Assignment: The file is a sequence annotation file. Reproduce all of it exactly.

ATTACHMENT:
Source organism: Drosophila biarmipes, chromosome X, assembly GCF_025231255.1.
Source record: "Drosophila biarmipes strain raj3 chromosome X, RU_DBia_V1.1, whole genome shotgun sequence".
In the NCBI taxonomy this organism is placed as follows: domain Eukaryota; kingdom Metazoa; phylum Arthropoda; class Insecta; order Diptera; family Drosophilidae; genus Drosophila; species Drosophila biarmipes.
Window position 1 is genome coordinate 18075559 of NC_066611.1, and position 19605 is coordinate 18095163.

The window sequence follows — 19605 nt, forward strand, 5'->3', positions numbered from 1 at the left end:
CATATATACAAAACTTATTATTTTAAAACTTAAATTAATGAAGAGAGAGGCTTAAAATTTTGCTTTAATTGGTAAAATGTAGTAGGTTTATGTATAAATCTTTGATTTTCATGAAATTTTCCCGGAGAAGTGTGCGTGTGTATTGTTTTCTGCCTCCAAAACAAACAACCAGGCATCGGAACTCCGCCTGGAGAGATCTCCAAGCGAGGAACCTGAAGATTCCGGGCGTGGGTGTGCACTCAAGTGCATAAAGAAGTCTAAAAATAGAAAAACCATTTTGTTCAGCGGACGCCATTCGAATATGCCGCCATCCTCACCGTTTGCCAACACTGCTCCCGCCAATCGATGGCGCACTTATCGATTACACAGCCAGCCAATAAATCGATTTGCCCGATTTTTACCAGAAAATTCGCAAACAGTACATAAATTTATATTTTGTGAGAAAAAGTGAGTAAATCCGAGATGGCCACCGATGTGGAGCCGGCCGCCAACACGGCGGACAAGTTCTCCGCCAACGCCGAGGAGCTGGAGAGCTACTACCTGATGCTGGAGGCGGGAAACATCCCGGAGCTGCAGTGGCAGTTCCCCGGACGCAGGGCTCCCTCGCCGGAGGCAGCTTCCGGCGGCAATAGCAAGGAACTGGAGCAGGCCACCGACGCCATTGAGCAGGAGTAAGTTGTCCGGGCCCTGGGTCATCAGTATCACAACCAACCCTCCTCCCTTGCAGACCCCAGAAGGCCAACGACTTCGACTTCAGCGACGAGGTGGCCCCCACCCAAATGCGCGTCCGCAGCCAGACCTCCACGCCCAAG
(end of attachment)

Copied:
Source organism: Drosophila biarmipes, chromosome X, assembly GCF_025231255.1.
Source record: "Drosophila biarmipes strain raj3 chromosome X, RU_DBia_V1.1, whole genome shotgun sequence".
In the NCBI taxonomy this organism is placed as follows: domain Eukaryota; kingdom Metazoa; phylum Arthropoda; class Insecta; order Diptera; family Drosophilidae; genus Drosophila; species Drosophila biarmipes.
Window position 1 is genome coordinate 18075559 of NC_066611.1, and position 19605 is coordinate 18095163.

The window sequence follows — 19605 nt, forward strand, 5'->3', positions numbered from 1 at the left end:
CATATATACAAAACTTATTATTTTAAAACTTAAATTAATGAAGAGAGAGGCTTAAAATTTTGCTTTAATTGGTAAAATGTAGTAGGTTTATGTATAAATCTTTGATTTTCATGAAATTTTCCCGGAGAAGTGTGCGTGTGTATTGTTTTCTGCCTCCAAAACAAACAACCAGGCATCGGAACTCCGCCTGGAGAGATCTCCAAGCGAGGAACCTGAAGATTCCGGGCGTGGGTGTGCACTCAAGTGCATAAAGAAGTCTAAAAATAGAAAAACCATTTTGTTCAGCGGACGCCATTCGAATATGCCGCCATCCTCACCGTTTGCCAACACTGCTCCCGCCAATCGATGGCGCACTTATCGATTACACAGCCAGCCAATAAATCGATTTGCCCGATTTTTACCAGAAAATTCGCAAACAGTACATAAATTTATATTTTGTGAGAAAAAGTGAGTAAATCCGAGATGGCCACCGATGTGGAGCCGGCCGCCAACACGGCGGACAAGTTCTCCGCCAACGCCGAGGAGCTGGAGAGCTACTACCTGATGCTGGAGGCGGGAAACATCCCGGAGCTGCAGTGGCAGTTCCCCGGACGCAGGGCTCCCTCGCCGGAGGCAGCTTCCGGCGGCAATAGCAAGGAACTGGAGCAGGCCACCGACGCCATTGAGCAGGAGTAAGTTGTCCGGGCCCTGGGTCATCAGTATCACAACCAACCCTCCTCCCTTGCAGACCCCAGAAGGCCAACGACTTCGACTTCAGCGACGAGGTGGCCCCCACCCAAATGCGCGTCCGCAGCCAGACCTCCACGCCCAAG